That’s not to say that I don’t like the three ways I make it (mashed, roasted or baked in a cheesy sauce). But lately I’ve been seeing lots of ways that people are transforming cauliflower into the main event, and I want in on that action.
Remember when grilled cheese meant nothing more than bread, cheese and butter? It turns out that’s all just a starting point for this cheesy hand held favorite. Before taking out the panini press or heating up a skillet, help your grilled cheeses grow up by stacking them high with all kinds of fun add-ins. With just a little creativity, grilled cheese can mature into a cheesy meal worthy of lunch or dinner. And, when it comes to comfort food, few things in this world can compare.
1. Perfected — For the Barefoot Contessa, the Ultimate Grilled Cheese means layering thick slices of smoky bacon, multiple types of cheese and even a swipe of Dijon on sourdough.
2. Wide Open — Assembled on a crusty halved baguette, this Open-Faced Tomato Grilled Cheese by Food Network Magazine is so good it doesn’t even need that top layer of bread.
3. Smoky Spin — Pack all of the flavors of chile relleno, a Mexican favorite, into Roasted Poblano and Mushroom Grilled Cheese. With a noted smokiness for chipotle peppers, this sandwich has all the vibes of the traditional dish.
For this week’s Chopped Dinner Challenge, the chefs of Food Network Kitchen chose to feature the basket ingredient T-bone steaks. The goal of this challenge was to elevate average steaks with as much flavor as possible. Taking a cue from a classic Caesar salad, this recipe for Caesar T-Bone Steak with Stout Pan Sauce uses garlic and anchovies as a rub to bring umami flavor to the steaks. In addition, roasted fingerling potatoes and stout beer sauce round out the dish to make a complete meal that’s packed with punch. Serve these steaks for a special weekend dinner with friends and family.
A tried-and-true classic that you’ve likely been enjoying for decades, beef stroganoff is a comfort food favorite that’s rich, creamy and satisfying. The secret to a successful stroganoff is letting the dish develop as much flavor as possible, which is why most recipes suggest cooking it on a low temperature for a long time. After a while, the mushroom sauce will develop full, robust flavors and the meat will break down and become deliciously tender. And because stroganoff is most often served alongside noodles, it’s a go-to dish if you’re looking to stretch your beef purchase. Check out Food Network’s top-five beef stroganoff recipes below to find traditional and contemporary takes on this timeless dish that’s ideal for a hearty Sunday supper.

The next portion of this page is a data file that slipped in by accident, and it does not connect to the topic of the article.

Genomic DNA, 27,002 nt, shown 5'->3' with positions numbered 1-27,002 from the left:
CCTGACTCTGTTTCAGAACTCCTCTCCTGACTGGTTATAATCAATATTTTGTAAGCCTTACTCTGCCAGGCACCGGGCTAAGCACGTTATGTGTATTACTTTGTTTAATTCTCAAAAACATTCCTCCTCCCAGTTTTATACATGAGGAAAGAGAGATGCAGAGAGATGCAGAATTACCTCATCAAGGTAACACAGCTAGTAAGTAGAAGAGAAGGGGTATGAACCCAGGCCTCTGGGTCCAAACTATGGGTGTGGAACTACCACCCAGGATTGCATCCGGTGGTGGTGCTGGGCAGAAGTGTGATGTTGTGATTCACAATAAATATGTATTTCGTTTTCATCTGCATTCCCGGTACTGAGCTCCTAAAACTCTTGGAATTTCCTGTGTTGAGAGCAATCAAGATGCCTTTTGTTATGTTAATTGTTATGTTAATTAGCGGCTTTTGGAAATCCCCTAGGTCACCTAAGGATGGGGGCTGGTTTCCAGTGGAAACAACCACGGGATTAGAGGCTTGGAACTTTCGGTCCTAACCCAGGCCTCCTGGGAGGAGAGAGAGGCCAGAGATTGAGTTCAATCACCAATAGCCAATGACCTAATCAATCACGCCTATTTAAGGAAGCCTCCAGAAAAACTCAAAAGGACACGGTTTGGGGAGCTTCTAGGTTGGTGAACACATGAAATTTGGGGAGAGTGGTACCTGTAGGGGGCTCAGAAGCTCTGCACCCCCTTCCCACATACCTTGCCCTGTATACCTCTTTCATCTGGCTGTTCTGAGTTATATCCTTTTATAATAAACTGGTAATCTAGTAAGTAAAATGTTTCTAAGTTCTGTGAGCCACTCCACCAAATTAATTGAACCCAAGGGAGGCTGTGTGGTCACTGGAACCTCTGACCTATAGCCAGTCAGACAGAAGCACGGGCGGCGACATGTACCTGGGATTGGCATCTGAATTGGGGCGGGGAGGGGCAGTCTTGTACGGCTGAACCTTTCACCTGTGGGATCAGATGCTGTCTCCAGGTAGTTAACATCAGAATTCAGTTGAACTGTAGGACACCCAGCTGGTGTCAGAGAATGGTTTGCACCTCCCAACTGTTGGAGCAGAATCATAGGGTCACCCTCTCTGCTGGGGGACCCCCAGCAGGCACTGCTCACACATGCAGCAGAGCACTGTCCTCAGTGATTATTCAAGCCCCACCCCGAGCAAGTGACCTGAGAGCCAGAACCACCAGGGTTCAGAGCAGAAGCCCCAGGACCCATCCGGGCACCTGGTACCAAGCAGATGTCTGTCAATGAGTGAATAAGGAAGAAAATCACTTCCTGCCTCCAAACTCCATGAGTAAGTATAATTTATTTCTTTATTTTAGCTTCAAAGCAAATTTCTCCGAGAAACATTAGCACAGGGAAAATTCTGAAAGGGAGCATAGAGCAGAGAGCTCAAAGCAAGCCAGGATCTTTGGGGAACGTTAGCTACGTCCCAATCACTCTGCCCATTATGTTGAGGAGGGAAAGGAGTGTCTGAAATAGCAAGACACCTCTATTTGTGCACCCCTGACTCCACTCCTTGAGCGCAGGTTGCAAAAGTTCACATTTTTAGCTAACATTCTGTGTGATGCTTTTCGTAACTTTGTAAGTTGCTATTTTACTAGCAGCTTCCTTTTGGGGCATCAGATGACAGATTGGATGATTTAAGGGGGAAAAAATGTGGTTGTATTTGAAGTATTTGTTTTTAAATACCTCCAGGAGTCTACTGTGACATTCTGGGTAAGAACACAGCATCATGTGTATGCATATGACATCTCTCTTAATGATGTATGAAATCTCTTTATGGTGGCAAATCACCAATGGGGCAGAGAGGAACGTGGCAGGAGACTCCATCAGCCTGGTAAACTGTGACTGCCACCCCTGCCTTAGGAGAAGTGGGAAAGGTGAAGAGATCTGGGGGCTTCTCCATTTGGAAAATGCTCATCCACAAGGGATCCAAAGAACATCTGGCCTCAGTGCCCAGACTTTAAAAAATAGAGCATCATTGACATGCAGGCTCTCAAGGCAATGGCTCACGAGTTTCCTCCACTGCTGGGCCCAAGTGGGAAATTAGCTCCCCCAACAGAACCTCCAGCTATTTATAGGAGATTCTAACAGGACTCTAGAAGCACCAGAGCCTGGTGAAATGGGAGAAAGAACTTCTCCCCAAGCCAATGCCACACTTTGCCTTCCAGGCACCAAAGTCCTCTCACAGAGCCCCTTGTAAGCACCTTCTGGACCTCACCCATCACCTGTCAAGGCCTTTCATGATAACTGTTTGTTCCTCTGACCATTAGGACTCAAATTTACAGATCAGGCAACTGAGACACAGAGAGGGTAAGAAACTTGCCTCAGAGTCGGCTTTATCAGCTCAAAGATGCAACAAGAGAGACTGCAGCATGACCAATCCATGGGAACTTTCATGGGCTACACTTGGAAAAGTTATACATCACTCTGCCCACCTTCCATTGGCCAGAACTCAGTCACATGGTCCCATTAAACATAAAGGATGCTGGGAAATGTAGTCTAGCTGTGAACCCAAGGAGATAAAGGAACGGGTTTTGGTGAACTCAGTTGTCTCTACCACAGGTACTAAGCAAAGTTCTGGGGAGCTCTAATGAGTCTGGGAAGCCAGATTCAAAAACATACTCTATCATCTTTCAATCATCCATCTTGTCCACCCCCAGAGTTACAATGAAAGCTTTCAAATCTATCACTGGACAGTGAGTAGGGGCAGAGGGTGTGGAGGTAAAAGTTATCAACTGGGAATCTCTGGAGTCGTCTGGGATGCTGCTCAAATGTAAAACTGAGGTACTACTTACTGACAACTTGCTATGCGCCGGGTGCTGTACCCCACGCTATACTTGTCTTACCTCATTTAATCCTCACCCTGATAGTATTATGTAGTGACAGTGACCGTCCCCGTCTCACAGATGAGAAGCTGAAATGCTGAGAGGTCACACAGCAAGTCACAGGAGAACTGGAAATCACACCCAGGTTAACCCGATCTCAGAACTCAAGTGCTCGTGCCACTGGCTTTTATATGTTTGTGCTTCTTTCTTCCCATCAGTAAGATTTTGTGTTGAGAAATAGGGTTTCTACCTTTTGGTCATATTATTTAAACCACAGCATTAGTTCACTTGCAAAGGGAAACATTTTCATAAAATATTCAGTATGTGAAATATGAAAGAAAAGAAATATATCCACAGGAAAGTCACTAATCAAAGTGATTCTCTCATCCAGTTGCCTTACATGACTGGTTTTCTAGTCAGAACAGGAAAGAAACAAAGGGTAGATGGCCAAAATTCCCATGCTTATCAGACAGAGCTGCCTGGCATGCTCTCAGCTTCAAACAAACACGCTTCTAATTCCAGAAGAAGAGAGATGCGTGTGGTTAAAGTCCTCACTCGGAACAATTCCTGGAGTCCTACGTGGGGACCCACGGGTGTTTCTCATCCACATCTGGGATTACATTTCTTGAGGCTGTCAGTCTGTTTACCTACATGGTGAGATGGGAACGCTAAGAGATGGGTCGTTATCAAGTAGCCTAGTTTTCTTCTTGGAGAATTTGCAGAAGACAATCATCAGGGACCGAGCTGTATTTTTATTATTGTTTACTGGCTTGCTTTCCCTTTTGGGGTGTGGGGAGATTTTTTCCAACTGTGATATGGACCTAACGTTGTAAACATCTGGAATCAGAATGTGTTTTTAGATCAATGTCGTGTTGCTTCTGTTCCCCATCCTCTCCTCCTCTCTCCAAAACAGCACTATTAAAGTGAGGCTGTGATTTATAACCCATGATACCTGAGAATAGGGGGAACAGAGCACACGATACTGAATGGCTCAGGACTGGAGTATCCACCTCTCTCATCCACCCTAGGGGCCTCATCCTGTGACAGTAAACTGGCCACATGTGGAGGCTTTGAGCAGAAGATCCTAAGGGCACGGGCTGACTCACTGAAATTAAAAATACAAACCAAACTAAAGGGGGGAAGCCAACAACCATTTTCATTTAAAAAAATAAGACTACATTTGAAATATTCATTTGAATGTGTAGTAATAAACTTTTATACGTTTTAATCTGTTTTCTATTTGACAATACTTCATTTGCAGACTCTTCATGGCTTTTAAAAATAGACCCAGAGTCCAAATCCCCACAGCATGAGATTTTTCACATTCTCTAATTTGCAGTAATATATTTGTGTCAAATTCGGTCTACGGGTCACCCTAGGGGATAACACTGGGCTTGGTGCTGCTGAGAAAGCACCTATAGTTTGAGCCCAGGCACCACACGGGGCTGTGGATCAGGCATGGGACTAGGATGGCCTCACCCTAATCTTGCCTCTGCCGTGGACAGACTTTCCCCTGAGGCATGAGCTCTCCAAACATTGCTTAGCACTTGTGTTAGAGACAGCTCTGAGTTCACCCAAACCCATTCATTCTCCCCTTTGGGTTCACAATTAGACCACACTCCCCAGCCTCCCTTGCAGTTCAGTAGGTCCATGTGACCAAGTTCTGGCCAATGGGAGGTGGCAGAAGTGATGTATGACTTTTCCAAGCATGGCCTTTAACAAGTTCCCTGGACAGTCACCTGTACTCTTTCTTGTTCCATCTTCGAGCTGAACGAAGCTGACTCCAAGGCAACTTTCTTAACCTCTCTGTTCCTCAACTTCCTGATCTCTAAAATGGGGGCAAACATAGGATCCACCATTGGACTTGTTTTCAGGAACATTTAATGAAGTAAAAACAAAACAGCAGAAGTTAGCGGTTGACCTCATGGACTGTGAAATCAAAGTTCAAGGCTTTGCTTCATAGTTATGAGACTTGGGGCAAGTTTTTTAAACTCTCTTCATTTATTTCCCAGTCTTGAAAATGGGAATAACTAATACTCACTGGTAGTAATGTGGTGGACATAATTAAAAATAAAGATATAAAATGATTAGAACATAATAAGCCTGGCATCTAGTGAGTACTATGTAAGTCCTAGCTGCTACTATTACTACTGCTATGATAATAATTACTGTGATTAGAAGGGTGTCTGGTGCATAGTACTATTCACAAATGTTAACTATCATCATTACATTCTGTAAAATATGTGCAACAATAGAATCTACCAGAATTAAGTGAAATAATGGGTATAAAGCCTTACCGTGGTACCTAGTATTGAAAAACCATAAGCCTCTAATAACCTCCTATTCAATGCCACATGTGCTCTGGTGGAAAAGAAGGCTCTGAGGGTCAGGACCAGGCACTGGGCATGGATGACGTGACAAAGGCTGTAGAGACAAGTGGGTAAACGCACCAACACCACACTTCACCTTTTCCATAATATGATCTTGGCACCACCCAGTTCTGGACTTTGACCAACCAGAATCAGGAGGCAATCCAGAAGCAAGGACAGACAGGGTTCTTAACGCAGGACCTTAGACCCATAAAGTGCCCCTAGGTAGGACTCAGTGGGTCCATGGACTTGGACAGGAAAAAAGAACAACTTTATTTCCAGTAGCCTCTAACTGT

5. Skillet Hamburger Stroganoff — Try swapping lean ground beef in place of traditional sirloin or chuck roast, and opt for low-fat sour cream and enriched pasta to offer a lighter take on traditional stroganoff without sacrificing the taste or texture of the classic meal.
4. 5 Ingredient Beef Stroganoff — The beef in this recipe is sliced thinly, so the dish takes only 30 quick minutes to prepare from start to finish. Just sear it first, then simmer the sirloin in a meaty combination of onions and beef stock, and finish with sour cream for richness.
Remember the overly sweet Waldorf salad your aunt would bring to the annual potluck picnic when you were young — the salad so drenched with creamy dressing that all of the other ingredients couldn’t be tasted? This Waldorf salad isn’t like that. Giada’s new-age version, her Updated Waldorf Salad with Apple Vinaigrette (pictured above) from Food Network Magazine, is everything your aunt’s isn’t, with a fresh mix of colors and textures, plus a made-over topping that only enhances the best flavors of this tried-and-true dish.
While the old-fashioned recipe largely features fruit and nuts, Giada’s salad goes several steps further by incorporating grains and lettuce. She starts by making whole-wheat pearl couscous, then adds to it crunchy fennel, as well as the requisite green grapes, apples and toasted walnuts so it doesn’t lose that traditional taste. These ingredients become married with a simple dressing of apple cider vinegar and honey. For an additional spin on the classic, Giada serves her Waldorf salad in individual lettuce cups — the leaves of bright-purple radicchio — to offer added crispness. Perhaps best of all, because Giada’s salad takes only 25 minutes to prepare and doesn’t need to chill in the refrigerator before serving, it’s a go-to last-minute recipe for when you’re tight on time.